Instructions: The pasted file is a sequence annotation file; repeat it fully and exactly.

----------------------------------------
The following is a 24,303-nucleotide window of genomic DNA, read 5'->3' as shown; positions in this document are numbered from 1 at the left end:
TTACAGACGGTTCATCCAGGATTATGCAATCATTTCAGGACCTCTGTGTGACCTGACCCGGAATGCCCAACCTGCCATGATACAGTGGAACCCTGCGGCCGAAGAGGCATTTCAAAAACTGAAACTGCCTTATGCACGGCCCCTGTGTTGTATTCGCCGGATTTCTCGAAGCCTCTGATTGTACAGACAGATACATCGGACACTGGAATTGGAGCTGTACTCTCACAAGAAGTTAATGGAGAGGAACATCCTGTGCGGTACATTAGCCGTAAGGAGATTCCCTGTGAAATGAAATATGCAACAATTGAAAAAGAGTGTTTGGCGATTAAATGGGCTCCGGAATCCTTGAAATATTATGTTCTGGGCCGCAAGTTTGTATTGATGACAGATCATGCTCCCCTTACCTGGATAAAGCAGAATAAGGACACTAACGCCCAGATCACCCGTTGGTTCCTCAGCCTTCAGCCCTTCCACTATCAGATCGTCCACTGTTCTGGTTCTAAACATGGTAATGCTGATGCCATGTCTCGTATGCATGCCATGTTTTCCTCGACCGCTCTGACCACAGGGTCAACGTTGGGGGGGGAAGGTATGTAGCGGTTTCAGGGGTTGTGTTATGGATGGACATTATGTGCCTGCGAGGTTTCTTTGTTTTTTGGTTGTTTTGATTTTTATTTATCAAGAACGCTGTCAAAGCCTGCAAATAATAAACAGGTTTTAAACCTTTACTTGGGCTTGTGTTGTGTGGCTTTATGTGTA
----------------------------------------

The following is a 24,303-nucleotide window of genomic DNA, read 5'->3' as shown; positions in this document are numbered from 1 at the left end:
TTACAGACGGTTCATCCAGGATTATGCAATCATTTCAGGACCTCTGTGTGACCTGACCCGGAATGCCCAACCTGCCATGATACAGTGGAACCCTGCGGCCGAAGAGGCATTTCAAAAACTGAAACTGCCTTATGCACGGCCCCTGTGTTGTATTCGCCGGATTTCTCGAAGCCTCTGATTGTACAGACAGATACATCGGACACTGGAATTGGAGCTGTACTCTCACAAGAAGTTAATGGAGAGGAACATCCTGTGCGGTACATTAGCCGTAAGGAGATTCCCTGTGAAATGAAATATGCAACAATTGAAAAAGAGTGTTTGGCGATTAAATGGGCTCCGGAATCCTTGAAATATTATGTTCTGGGCCGCAAGTTTGTATTGATGACAGATCATGCTCCCCTTACCTGGATAAAGCAGAATAAGGACACTAACGCCCAGATCACCCGTTGGTTCCTCAGCCTTCAGCCCTTCCACTATCAGATCGTCCACTGTTCTGGTTCTAAACATGGTAATGCTGATGCCATGTCTCGTATGCATGCCATGTTTTCCTCGACCGCTCTGACCACAGGGTCAACGTTGGGGGGGGAAGGTATGTAGCGGTTTCAGGGGTTGTGTTATGGATGGACATTATGTGCCTGCGAGGTTTCTTTGTTTTTTGGTTGTTTTGATTTTTATTTATCAAGAACGCTGTCAAAGCCTGCAAATAATAAACAGGTTTTAAACCTTTACTTGGGCTTGTGTTGTGTGGCTTTATGTGTA